Winter Prep: Seasonal Cottage Rentals and the Shut-down

Winter Prep:  Seasonal Cottage Rentals and the Shut-down

Not all cottage rentals are 4 season dwellings.  In fact most are not.  Canadian climate generally does not permit a simple solution to all year maintenance for heat and hydro.  Even solar powered and wind powered homes require maintenance and monitoring all year due to our winters.  In the last few years we have been blessed with milder temperatures and less snow in some parts of the country, where other parts have been slammed with heavy snowfall and terrible storms.  At the end of it all there is always a planned “shut-down” from one season to the next.  Some cottage owners have taken measures to maintain their dwellings all year long.  It is expensive, and it is laborious, but can be done.  There is however, a “prep” time for getting the property and dwelling “winter ready”.  The idea here is that if you are coming to an end with your “cottage rental season”, you might want to consider setting up your calendar as such.  You may wish to plan ahead to avoid any mishaps.  You may also wish to advertise accordingly.  No cottage guest wishes to anticipate something for their excursion only to be hugely disappointed.
 
It varies from one dwelling to the next, but there are some basic requirements that most follow:
 
1.     Patio and outdoor furniture is generally put away or covered up.  As are any outdoor summer toys used in the water.  A no-brainer, but you’d be surprised how many guests expect something to sit on outside in the fall months.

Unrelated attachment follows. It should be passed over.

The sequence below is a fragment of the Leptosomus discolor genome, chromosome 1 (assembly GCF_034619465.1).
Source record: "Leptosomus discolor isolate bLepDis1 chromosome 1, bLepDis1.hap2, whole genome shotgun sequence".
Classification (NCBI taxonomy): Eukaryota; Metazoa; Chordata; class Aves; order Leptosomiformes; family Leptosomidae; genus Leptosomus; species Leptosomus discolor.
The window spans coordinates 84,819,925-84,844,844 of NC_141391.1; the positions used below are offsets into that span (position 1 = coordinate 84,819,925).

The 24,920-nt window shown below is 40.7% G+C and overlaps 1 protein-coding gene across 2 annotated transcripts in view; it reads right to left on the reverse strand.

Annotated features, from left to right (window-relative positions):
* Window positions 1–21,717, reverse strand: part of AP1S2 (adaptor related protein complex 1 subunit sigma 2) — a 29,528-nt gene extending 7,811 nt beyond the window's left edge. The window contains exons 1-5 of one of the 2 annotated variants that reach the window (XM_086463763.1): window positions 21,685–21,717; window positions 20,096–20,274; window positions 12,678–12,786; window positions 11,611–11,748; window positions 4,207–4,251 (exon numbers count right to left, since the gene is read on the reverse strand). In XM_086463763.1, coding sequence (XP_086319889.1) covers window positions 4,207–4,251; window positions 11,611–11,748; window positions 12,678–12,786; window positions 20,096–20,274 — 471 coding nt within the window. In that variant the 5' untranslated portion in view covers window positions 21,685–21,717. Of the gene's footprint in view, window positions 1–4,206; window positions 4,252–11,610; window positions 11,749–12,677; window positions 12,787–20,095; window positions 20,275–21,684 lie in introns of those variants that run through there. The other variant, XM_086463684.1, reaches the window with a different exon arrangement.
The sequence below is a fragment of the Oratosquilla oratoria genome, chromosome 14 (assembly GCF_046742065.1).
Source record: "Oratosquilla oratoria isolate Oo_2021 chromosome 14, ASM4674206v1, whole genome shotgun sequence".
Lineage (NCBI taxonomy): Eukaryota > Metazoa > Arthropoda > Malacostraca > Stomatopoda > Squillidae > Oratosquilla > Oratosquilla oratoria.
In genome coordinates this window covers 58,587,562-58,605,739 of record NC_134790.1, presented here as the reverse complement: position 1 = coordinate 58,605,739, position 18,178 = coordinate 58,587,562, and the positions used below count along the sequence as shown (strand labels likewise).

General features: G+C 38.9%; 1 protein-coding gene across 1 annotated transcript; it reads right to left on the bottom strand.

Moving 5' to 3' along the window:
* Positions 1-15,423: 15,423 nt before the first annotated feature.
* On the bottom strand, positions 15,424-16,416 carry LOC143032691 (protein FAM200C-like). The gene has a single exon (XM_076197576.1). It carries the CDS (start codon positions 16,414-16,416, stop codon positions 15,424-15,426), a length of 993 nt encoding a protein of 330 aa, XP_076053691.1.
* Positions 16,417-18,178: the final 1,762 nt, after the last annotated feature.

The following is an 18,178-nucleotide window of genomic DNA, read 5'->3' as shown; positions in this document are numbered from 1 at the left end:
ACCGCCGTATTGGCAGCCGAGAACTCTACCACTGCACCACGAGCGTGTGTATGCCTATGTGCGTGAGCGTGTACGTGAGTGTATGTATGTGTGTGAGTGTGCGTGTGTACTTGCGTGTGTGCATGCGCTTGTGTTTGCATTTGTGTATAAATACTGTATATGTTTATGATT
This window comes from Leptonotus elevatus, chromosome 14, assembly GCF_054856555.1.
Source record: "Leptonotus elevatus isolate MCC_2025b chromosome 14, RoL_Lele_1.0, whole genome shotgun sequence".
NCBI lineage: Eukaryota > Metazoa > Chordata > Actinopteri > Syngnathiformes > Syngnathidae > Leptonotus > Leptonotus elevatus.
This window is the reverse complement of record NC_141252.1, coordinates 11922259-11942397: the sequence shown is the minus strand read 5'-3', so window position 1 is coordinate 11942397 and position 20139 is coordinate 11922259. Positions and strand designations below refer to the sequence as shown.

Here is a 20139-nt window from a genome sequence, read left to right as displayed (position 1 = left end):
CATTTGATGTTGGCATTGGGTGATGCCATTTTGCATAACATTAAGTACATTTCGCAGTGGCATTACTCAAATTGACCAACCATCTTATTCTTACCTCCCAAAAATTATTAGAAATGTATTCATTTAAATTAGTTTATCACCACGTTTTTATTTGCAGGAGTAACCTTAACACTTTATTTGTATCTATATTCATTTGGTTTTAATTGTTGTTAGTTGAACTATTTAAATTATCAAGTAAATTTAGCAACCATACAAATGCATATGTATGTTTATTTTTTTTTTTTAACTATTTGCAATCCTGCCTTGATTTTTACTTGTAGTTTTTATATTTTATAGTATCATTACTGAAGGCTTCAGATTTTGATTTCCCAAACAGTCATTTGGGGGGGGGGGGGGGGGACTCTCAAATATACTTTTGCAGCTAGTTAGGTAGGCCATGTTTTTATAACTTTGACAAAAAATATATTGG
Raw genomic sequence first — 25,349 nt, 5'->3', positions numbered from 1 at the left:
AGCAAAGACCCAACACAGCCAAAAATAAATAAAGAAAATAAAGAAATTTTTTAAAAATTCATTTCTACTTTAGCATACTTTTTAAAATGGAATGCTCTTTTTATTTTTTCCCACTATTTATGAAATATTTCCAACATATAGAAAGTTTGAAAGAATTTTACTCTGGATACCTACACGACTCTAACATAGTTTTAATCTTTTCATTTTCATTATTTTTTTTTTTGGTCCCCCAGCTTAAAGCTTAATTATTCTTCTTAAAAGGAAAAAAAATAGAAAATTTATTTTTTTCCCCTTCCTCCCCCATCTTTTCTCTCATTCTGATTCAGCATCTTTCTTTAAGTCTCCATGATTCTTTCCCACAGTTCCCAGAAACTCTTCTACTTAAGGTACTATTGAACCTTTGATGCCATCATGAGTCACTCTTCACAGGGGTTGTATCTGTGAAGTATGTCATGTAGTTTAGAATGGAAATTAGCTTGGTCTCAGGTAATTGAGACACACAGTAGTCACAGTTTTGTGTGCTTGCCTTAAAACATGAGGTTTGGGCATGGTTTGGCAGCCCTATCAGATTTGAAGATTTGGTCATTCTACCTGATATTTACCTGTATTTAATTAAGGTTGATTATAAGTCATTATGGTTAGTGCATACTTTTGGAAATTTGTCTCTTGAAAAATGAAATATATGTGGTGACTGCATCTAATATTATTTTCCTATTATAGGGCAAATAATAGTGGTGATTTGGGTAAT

2.    Leaves and the raking….so much it takes several days to clean it all up and you’re still cleaning up by the spring time.
3.    Winter wood stock is usually replenished and stocked (for those who have fireplaces or campfires all year long.
4.    Seasonal limits?  Well then it’s time to do that yucky thing that no one likes…yup empty the plumbing, and I mean ALL the plumbing, toilet too.  Drain the lines and turn off all the taps.  Not a pleasant aroma, but well??? What can you do? 
5.    Put up the storm windows if required.  Some seasonal require storm windows, especially in Georgian Bay and further northern locations.  The winds and the ice storms can be very treacherous.  Storm windows are actually external shutters designed to withstand gale wind force.  You see them in the southern US as well during hurricane seasons.
6.    Shutting down the electrical so you are not paying for nothing.  It’s also good for electronics in general to give them time to warm up at a gradual pace.
7.    Lock it all up….last thing you want is theft or squatters.  I know it sounds strange, but it’s not really that strange.  There are transient persons who will “borrow” your seasonal dwelling in times of desperation.  Don’t leave it to chance, lock everything up safely.
8.    Keep a shovel and axe handy.  In the event you need to do a roof check or there’s been a power outage and you need to make a trip up to “check on things”, it’s a good idea to have a shovel handy in the event you need to clear a path in the snow or cut away some fallen branches.
 
Seasonal dwellings, like any home have their own required set of winter prep steps.  It’s always best to enlist a neighbour’s aid if you are new to the seasonal rental.  Most will be more than happy to keep you updated.  Enjoy the seasonal rental, but as I always say, make a list and check it twice.

Author: SweetMari
Source: CottageMe.com
December 1, 2012

Recent Articles »